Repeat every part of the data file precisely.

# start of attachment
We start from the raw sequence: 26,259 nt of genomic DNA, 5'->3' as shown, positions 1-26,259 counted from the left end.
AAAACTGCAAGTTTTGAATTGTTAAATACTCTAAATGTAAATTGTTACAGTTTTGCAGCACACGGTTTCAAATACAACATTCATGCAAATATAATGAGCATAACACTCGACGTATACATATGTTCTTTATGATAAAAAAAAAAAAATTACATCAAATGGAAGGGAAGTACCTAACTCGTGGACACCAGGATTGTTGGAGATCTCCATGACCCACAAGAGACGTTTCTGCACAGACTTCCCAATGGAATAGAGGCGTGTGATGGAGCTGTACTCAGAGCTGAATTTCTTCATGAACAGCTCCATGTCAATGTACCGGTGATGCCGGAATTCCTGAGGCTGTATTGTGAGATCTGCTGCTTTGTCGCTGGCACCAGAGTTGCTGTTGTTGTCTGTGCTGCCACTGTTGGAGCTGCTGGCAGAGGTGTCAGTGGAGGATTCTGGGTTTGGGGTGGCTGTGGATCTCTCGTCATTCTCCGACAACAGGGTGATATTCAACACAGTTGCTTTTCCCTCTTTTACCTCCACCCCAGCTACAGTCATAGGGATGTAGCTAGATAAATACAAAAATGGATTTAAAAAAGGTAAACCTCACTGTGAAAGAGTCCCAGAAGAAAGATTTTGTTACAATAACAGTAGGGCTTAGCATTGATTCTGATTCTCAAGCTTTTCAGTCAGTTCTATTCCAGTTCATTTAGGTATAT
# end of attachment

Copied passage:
We start from the raw sequence: 26,259 nt of genomic DNA, 5'->3' as shown, positions 1-26,259 counted from the left end.
AAAACTGCAAGTTTTGAATTGTTAAATACTCTAAATGTAAATTGTTACAGTTTTGCAGCACACGGTTTCAAATACAACATTCATGCAAATATAATGAGCATAACACTCGACGTATACATATGTTCTTTATGATAAAAAAAAAAAAATTACATCAAATGGAAGGGAAGTACCTAACTCGTGGACACCAGGATTGTTGGAGATCTCCATGACCCACAAGAGACGTTTCTGCACAGACTTCCCAATGGAATAGAGGCGTGTGATGGAGCTGTACTCAGAGCTGAATTTCTTCATGAACAGCTCCATGTCAATGTACCGGTGATGCCGGAATTCCTGAGGCTGTATTGTGAGATCTGCTGCTTTGTCGCTGGCACCAGAGTTGCTGTTGTTGTCTGTGCTGCCACTGTTGGAGCTGCTGGCAGAGGTGTCAGTGGAGGATTCTGGGTTTGGGGTGGCTGTGGATCTCTCGTCATTCTCCGACAACAGGGTGATATTCAACACAGTTGCTTTTCCCTCTTTTACCTCCACCCCAGCTACAGTCATAGGGATGTAGCTAGATAAATACAAAAATGGATTTAAAAAAGGTAAACCTCACTGTGAAAGAGTCCCAGAAGAAAGATTTTGTTACAATAACAGTAGGGCTTAGCATTGATTCTGATTCTCAAGCTTTTCAGTCAGTTCTATTCCAGTTCATTTAGGTATAT